Turning Shades of Red: A.J. Jenkins and Jonathan Baldwin

Jenkins and Baldwin

The San Francisco 49ers announced today that they have traded their 2012 first round draft pick A.J. Jenkins (30th overall) to the Kansas City Chiefs in exchange for wide receiver Jonathan Baldwin. Baldwin himself is a 2011 first round draft choice, taken 26th overall. Both wide-outs are considered to be a disappointment thus far in their careers.

General Manager Trent Baalke and coach Jim Harbaugh had high hopes for Jenkins. However, failing to make an impact for the reigning NFC Champions, Jenkins finds himself on a team with former 49ers quarterback Alex Smith. This may be the change of scenery he needed.

Jenkins appeared in five games last season (including the Super Bowl) and was targeted once all year, with a total of zero receptions. That’s correct, he laid a goose egg. This year he has played in two preseason games. He made a nice grab against the Denver Broncos, but failed to secure the ball, causing a fumble.

In the second preseason game against the Chiefs (his new team), Jenkins caught a nice pass but it was called back due to an offensive penalty. Perhaps the Chiefs liked what they saw on that pass play and it prompted them to agree for the trade. This pretty much sums up A.J.’s two year career with the 49ers.

A bust.

The biggest default or hole  in Jenkins’ game is he makes little to no effort while running his routes — especially when being bumped at the line of scrimmage. Cornerback Sean Smith would attest to that. While covering Jenkins this past week, Smith had his way.

At the line of scrimmage, Smith bumped Jenkins, causing him to lose his footing, leading him to fall by the time he completed running the route. The physicality of Smith bothered Jenkins which ultimately caused the incomplete pass. To Jenkins’ credit, he did put on a few pounds of muscle this off season but apparently the 49ers did not think that was enough.

Harbaugh claimed earlier this week that Jenkins will have “other roles” to play. Reports surfaced that Jenkins would be returning kicks on special teams for the 49ers. Now we all know that that was a hoax.

By acquiring Baldwin, the 49ers now have a big red-zone target for quarterback Colin Kaepernick. Baldwin stands 6’4, weighing 230 lbs. In his two year career, he has a total of 41 receptions for 579 yards (14.1 avg) including two touchdowns. Out of the 41 receptions, 27 have been for first downs (according to ESPN).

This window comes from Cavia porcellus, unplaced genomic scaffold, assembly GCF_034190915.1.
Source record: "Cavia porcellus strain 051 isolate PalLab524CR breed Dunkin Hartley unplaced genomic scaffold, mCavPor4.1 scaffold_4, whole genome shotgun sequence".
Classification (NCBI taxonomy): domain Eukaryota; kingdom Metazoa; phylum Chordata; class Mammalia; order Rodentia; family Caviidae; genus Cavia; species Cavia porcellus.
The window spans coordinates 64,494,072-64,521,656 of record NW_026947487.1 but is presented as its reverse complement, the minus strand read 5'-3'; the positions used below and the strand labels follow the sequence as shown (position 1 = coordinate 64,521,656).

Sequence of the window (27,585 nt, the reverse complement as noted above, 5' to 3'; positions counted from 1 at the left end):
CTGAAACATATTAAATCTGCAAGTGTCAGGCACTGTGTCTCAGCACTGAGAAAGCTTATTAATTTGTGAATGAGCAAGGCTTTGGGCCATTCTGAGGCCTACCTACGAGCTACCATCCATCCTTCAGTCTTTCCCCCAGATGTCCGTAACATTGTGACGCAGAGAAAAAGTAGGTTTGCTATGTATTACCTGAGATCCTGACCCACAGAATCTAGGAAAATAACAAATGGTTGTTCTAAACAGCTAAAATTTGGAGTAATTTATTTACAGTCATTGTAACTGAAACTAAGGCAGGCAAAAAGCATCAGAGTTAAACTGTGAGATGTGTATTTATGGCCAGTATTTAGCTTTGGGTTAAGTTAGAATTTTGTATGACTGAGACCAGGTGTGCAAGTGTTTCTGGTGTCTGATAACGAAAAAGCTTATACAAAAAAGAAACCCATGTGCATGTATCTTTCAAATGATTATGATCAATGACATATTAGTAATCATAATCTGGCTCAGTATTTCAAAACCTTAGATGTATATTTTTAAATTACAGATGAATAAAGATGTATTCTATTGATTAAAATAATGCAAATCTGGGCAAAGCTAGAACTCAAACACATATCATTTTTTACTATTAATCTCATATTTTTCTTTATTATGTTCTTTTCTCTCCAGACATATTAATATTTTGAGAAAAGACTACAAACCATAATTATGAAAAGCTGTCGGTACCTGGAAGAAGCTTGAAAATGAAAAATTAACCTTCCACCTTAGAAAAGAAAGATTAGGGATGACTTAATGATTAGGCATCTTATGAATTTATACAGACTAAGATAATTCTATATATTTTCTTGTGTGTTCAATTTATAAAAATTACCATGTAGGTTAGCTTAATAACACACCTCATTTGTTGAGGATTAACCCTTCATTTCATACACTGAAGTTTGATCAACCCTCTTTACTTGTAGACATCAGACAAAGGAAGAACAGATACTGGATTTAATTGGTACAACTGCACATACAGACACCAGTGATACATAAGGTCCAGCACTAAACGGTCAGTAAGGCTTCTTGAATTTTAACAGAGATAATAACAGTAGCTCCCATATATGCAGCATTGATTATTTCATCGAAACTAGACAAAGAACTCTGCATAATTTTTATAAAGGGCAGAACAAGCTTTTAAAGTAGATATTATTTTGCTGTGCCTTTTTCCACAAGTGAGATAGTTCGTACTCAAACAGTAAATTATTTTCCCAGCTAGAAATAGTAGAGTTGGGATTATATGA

You add Kaepernick’s ability and Baldwin may be headed for a career year in 2013.

Baldwin was targeted a total of 47 times last season (2012). He played in 15 regular season games. That comes out to an average of 3.1 targets per game.

That will have to increase in San Francisco if the team wants him to be successful.

It will be interesting to see what type of chemistry Kaepernick and Baldwin develop, especially this late in the preseason. The 49ers are loaded with shifty slot type receivers which include Austin Collie, Chad Hall and Kyle Williams. Baldwin brings them the big body they need to line up on the outside, opposite receiver Anquan Boldin.

But let’s not assume that Baldwin is guaranteed a roster spot.

We know that Boldin and Williams (most likely) will get the starting nod. So far, receiver Marlon Moore has been starting for San Francisco in the preseason and we can assume he is assured a roster spot. There are high hopes for rookie Quinton Patton as well.

That has San Francisco with Boldin, Williams, Moore and Patton on the roster currently, leaving two spots open for the following receivers: Collie, Baldwin, Hall, Lockette, Jacobs and Osgood.

Baldwin needs to get serious and learn San Francisco’s playbook as quickly as possible. Otherwise, he may not make the final 53 man roster. Let’s not forget to mention that wide receivers Michael Crabtree and Mario Manningham are also expected to be back later in the year.

Shakeel Khan is a San Francisco 49ers writer for Pro Football Central